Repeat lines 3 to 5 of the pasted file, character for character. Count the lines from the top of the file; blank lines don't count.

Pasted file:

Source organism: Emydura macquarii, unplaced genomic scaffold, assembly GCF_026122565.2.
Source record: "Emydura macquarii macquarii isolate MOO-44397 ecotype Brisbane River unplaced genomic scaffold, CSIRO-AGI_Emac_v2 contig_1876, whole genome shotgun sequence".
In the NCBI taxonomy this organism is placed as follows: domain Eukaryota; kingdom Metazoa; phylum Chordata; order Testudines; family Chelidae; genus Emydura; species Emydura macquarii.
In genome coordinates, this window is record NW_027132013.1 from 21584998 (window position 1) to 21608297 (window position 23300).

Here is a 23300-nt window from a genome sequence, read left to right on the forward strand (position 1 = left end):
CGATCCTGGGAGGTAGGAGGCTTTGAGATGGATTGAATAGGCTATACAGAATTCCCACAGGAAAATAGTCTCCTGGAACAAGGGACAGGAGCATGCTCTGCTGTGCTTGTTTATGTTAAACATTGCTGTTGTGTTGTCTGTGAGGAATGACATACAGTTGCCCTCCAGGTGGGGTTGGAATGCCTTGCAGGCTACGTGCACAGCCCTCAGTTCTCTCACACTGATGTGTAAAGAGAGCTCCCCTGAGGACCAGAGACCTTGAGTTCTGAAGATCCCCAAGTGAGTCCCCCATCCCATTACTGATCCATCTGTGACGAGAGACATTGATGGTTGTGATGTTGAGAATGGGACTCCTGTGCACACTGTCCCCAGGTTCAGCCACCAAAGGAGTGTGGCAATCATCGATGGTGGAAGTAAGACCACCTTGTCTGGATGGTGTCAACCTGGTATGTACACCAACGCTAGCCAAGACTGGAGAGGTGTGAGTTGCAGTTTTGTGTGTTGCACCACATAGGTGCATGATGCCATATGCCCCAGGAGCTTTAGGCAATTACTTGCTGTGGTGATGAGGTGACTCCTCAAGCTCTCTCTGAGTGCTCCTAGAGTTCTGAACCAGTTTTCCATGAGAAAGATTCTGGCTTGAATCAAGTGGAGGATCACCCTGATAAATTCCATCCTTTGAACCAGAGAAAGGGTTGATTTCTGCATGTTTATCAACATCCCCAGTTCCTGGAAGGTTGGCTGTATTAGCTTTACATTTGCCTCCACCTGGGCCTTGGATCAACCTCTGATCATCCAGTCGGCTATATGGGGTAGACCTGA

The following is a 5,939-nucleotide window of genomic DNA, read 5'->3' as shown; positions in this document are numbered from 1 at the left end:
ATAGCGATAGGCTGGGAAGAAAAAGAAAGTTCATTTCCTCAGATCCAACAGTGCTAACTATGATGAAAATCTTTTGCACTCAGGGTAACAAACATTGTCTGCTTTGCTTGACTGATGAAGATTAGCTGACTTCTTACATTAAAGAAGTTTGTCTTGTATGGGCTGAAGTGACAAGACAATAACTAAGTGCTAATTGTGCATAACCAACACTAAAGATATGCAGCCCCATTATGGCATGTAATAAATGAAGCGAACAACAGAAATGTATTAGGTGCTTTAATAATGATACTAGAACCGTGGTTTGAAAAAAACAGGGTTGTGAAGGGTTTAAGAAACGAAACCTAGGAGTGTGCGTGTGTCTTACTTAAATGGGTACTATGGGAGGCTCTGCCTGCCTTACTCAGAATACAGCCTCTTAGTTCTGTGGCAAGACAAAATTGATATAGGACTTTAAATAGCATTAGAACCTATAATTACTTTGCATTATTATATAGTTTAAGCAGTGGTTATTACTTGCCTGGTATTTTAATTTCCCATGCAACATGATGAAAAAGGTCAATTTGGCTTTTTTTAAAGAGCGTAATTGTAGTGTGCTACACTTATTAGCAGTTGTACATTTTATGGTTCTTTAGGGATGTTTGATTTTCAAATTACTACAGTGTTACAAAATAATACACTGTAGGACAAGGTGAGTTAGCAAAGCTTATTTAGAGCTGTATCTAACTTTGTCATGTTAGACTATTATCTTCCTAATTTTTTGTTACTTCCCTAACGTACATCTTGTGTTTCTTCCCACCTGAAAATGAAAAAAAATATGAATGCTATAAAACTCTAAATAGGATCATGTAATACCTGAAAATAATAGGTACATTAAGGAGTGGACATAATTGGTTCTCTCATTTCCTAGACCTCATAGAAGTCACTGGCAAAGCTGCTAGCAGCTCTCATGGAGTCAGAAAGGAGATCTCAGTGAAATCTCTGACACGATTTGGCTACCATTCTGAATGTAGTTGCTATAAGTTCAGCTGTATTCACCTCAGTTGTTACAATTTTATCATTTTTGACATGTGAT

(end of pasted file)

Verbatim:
In the NCBI taxonomy this organism is placed as follows: domain Eukaryota; kingdom Metazoa; phylum Chordata; order Testudines; family Chelidae; genus Emydura; species Emydura macquarii.
In genome coordinates, this window is record NW_027132013.1 from 21584998 (window position 1) to 21608297 (window position 23300).

Here is a 23300-nt window from a genome sequence, read left to right on the forward strand (position 1 = left end):